US Surgeon General Wants Social Media Platforms to Have Their Own Warning Labels

US Surgeon General Wants Social Media Platforms to Have Their Own Warning Labels

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United States Surgeon General Vivek Murthy called Monday for social media apps to feature warning labels not unlike those found on tobacco products. Amid widespread and often detrimental social media use among teens, the labels would aim to increase awareness of the psychological harms known to arise from Instagram, YouTube, TikTok, X (formerly Twitter), and other popular apps. 

In a New York Times guest essay, Murthy called out that both parents and teens are looking for ways to limit social media’s effect on the youth mental health crisis. It’s no secret that many parents are concerned about social media’s impact on their children’s psyches, whether they monitor their kids’ internet usage and enforce no-phones-at-the-dinner-table rules or not. But based on Murthy’s own conversations with high school students, teenagers themselves are worried about the ways in which social media changes their moods, attention spans, and self-esteem. They just feel powerless to change the status quo, and social media’s myriad uses—like creative expression and staying in touch with long-distance friends—keep them coming back.

“Adolescents who spend more than three hours a day on social media face double the risk of anxiety and depression symptoms, and the average daily use in this age group, as of the summer of 2023, was 4.8 hours,” Murthy wrote. “Additionally, nearly half of adolescents say social media makes them feel worse about their bodies.” 

Though they wouldn’t fix the problem on their own, warning labels, the surgeon general argued, could help teens and their guardians remember that social media should be used sparingly. Murthy pointed to a survey that indicated three in four Latino parents would start limiting or monitoring their kids’ social media use if they saw a surgeon general’s warning on relevant apps. (Latino Americans reportedly use social media at higher rates than non-Latino Americans, hence the survey’s demographic focus.) Labels might also help teens who feel stuck in the social media whirlwind feel validated in their choice to curb their own use.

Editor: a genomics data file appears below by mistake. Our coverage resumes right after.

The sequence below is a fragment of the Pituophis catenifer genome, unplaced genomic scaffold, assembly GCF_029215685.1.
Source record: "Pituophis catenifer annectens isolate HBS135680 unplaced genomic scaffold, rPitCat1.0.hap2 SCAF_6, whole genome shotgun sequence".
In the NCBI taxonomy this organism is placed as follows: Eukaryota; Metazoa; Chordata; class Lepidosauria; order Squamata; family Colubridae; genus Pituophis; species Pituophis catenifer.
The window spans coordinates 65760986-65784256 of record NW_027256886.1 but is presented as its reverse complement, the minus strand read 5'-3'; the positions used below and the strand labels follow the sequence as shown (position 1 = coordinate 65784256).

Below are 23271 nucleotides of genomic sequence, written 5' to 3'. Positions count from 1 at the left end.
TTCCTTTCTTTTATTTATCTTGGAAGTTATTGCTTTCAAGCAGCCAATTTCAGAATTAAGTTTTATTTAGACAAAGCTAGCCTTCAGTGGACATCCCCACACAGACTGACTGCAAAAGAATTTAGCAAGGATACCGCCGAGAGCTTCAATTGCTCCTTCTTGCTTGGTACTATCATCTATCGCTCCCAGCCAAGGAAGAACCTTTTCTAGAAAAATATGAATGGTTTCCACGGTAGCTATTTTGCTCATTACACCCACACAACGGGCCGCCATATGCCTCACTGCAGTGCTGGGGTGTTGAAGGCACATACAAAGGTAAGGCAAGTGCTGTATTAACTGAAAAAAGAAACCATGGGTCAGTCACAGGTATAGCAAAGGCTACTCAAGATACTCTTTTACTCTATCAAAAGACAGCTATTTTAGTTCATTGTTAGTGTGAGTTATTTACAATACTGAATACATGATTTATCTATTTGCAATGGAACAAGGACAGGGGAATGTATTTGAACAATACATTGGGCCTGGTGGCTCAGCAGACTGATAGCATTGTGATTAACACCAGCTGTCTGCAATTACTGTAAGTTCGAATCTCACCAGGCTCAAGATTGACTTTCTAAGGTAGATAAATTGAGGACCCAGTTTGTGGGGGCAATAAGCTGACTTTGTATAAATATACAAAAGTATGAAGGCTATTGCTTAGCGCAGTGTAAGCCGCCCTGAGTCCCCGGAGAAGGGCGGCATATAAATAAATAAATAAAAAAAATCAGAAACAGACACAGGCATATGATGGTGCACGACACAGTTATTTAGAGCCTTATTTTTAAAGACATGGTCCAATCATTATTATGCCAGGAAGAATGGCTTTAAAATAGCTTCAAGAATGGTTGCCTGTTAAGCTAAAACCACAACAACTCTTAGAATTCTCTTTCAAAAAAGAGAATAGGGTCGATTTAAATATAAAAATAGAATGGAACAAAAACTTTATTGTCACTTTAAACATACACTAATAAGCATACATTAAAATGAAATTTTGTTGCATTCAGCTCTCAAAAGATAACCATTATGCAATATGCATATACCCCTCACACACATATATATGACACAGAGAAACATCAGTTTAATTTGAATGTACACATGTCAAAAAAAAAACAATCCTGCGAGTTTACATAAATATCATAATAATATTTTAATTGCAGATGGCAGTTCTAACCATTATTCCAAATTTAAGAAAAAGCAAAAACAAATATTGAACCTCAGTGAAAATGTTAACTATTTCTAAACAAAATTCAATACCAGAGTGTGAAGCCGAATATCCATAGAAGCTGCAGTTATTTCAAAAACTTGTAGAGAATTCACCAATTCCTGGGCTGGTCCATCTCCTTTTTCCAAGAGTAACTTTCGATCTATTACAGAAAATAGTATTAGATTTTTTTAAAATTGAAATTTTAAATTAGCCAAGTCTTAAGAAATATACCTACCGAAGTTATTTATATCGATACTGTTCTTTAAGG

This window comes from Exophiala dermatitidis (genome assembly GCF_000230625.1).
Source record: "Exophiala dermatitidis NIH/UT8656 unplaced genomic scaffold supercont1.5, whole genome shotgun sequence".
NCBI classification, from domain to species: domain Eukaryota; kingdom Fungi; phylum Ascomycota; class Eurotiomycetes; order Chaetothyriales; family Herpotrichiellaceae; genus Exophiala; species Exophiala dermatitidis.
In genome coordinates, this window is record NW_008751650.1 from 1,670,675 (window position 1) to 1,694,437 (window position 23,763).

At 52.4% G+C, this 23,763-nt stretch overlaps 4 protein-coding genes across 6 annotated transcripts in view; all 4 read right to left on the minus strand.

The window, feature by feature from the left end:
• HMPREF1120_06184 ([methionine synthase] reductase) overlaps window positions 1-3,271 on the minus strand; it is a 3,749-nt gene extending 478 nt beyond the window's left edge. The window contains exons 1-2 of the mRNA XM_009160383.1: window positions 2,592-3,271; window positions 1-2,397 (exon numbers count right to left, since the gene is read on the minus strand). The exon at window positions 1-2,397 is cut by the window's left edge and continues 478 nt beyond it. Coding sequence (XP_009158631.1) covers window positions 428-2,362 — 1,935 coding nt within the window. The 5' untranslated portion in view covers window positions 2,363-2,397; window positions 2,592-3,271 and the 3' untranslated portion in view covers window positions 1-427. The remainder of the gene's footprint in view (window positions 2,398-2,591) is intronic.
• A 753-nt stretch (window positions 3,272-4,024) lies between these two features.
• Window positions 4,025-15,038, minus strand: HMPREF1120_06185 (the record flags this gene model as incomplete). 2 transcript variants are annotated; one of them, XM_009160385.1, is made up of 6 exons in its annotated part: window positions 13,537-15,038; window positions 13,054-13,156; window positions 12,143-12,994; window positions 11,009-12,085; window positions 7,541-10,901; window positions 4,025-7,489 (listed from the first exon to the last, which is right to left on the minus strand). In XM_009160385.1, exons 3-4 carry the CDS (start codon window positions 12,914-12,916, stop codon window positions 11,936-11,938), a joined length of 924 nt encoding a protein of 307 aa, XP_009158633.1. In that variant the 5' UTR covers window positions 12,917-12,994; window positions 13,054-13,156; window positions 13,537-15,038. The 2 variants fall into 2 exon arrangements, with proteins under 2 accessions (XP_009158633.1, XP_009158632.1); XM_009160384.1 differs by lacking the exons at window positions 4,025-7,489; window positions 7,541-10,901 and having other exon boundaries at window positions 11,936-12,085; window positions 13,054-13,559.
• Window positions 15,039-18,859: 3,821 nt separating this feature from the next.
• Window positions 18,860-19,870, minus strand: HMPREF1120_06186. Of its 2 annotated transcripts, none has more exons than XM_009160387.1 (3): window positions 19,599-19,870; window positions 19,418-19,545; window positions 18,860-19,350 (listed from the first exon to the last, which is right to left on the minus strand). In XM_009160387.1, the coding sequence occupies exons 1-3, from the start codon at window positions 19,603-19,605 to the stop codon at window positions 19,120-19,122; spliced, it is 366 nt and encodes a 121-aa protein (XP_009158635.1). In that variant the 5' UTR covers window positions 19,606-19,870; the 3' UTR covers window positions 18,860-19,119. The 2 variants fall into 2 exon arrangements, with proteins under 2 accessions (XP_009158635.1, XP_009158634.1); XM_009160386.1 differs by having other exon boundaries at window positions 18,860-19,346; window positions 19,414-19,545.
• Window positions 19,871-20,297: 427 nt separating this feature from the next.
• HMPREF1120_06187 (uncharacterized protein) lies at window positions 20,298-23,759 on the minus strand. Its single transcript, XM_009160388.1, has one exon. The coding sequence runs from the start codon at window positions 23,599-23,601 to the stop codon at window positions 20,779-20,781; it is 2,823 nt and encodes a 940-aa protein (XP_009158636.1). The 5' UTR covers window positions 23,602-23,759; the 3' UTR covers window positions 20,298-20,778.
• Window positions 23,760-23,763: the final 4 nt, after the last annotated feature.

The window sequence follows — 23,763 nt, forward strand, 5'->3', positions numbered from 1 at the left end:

A young person browsing social media apps on their phone.


Credit: Árpád Czapp/Unsplash

Congress would need to provide its approval for an official surgeon general’s warning to be placed on social media. Luckily for Murthy, the iron might be hot enough to strike. Meta admitted a few years back that Instagram had a unique power to harm teenage girls’ body images, but it didn’t do anything to change that—instead, it shuttered the team responsible for researching social media addiction just two months later. Research the following year showed that social media not only caused users of all ages to worry about their appearances, achievements, or residential status, but also resulted in increased online spending triggered by ads and self-comparison. 

Internet users are increasingly recognizing the dangers of addictive design, too. “Dark patterns,” or design that intentionally keeps users engaged with a website, app, or game, are prevalent throughout popular platforms like Amazon, Google, and Epic Games’ Fortnite. Some particularly bold parents have even opted to sue gaming giants for the proliferation of dark patterns across platforms favored by teens. This, combined with the momentum behind the controversial Kids Online Safety Act (KOSA), might indicate increased public and political interest in introducing wellbeing-focused web safeguards for young social media users. 

“There is no seatbelt for parents to click, no helmet to snap in place, no assurance that trusted experts have investigated and ensured that these platforms are safe for our kids,” Murthy wrote. “There are just parents and their children, trying to figure it out on their own, pitted against some of the best product engineers and most well-resourced companies in the world.”

View original source here.

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